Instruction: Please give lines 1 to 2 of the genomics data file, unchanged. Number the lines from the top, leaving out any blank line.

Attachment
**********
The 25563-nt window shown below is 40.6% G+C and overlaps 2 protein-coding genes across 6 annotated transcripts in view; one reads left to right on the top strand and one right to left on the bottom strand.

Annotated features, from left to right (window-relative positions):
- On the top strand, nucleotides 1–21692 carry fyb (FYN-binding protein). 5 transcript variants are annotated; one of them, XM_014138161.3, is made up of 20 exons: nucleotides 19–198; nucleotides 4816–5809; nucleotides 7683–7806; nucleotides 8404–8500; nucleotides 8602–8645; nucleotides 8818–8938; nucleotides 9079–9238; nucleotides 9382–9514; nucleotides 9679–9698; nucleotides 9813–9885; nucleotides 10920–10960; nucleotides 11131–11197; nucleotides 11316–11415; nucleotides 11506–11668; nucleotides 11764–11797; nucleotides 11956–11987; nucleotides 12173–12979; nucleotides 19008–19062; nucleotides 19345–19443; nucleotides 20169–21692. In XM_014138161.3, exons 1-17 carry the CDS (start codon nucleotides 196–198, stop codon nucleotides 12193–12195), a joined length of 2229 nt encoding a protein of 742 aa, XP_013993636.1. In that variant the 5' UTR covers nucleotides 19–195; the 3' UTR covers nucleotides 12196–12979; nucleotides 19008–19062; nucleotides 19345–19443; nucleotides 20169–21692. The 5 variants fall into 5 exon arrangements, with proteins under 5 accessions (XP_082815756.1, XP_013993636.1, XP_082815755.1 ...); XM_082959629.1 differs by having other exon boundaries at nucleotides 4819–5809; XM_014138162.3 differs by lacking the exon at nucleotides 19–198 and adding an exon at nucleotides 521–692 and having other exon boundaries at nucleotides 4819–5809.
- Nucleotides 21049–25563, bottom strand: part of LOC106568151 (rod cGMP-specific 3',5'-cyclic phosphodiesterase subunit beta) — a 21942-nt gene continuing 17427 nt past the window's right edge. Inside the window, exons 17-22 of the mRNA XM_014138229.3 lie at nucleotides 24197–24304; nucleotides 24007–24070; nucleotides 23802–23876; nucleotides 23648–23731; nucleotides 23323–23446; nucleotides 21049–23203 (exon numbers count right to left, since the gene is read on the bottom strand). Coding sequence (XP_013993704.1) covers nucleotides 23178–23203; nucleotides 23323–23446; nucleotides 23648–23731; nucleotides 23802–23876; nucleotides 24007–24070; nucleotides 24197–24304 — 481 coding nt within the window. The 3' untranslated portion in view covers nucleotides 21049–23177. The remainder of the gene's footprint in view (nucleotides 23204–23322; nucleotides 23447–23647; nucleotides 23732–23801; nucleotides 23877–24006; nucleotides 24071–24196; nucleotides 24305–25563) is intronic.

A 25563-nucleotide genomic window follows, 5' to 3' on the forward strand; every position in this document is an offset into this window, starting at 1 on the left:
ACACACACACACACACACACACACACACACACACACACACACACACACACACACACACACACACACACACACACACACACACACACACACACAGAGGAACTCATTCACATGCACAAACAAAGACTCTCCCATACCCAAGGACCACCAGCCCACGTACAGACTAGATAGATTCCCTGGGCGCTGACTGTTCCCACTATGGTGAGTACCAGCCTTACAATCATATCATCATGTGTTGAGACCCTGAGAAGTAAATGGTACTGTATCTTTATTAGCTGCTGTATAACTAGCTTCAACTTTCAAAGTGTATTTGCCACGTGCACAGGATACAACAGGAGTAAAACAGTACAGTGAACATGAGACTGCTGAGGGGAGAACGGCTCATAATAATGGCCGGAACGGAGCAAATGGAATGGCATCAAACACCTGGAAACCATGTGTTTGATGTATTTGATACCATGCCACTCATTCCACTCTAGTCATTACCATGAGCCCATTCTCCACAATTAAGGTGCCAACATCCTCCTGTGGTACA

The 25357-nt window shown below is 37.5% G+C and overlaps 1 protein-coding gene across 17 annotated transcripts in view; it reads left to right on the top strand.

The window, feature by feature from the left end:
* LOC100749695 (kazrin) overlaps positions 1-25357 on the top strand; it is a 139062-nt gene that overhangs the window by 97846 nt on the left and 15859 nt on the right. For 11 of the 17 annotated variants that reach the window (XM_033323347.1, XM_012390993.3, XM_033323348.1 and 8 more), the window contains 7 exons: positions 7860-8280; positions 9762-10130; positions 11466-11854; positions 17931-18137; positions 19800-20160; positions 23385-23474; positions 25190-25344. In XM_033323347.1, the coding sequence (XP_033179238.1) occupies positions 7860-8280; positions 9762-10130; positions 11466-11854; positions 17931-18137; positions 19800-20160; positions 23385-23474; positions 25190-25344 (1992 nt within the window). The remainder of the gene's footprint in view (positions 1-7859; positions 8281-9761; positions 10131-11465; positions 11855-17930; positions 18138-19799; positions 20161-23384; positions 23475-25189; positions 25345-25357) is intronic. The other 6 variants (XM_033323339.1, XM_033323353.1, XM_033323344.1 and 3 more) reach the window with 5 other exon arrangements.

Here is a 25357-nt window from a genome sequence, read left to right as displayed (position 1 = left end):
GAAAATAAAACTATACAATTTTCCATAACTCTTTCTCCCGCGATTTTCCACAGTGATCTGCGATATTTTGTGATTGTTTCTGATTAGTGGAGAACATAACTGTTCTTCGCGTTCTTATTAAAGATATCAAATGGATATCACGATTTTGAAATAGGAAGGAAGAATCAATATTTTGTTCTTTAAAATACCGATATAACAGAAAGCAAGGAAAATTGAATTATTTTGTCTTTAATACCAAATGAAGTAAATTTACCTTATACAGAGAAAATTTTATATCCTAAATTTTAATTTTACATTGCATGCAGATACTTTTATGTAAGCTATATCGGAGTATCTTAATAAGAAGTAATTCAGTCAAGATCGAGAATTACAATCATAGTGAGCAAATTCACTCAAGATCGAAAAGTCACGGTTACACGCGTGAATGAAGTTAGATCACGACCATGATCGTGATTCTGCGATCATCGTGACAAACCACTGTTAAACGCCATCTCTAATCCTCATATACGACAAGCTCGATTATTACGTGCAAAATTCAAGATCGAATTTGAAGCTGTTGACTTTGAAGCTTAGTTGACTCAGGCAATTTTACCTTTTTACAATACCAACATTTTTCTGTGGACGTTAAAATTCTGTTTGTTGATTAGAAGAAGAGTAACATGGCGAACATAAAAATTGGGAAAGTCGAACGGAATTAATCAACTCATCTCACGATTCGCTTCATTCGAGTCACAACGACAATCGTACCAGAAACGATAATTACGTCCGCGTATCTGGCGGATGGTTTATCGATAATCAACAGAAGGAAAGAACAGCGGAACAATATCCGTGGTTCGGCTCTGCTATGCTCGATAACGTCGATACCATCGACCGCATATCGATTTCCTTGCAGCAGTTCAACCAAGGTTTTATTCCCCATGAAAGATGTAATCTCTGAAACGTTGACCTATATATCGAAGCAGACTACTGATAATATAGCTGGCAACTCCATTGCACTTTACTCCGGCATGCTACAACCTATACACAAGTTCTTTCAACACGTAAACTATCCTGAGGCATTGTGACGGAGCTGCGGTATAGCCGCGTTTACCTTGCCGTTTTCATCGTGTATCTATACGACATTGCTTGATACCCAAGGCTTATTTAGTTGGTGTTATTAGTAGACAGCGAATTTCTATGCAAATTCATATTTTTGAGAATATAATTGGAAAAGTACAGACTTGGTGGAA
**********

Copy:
The 25563-nt window shown below is 40.6% G+C and overlaps 2 protein-coding genes across 6 annotated transcripts in view; one reads left to right on the top strand and one right to left on the bottom strand.

Annotated features, from left to right (window-relative positions):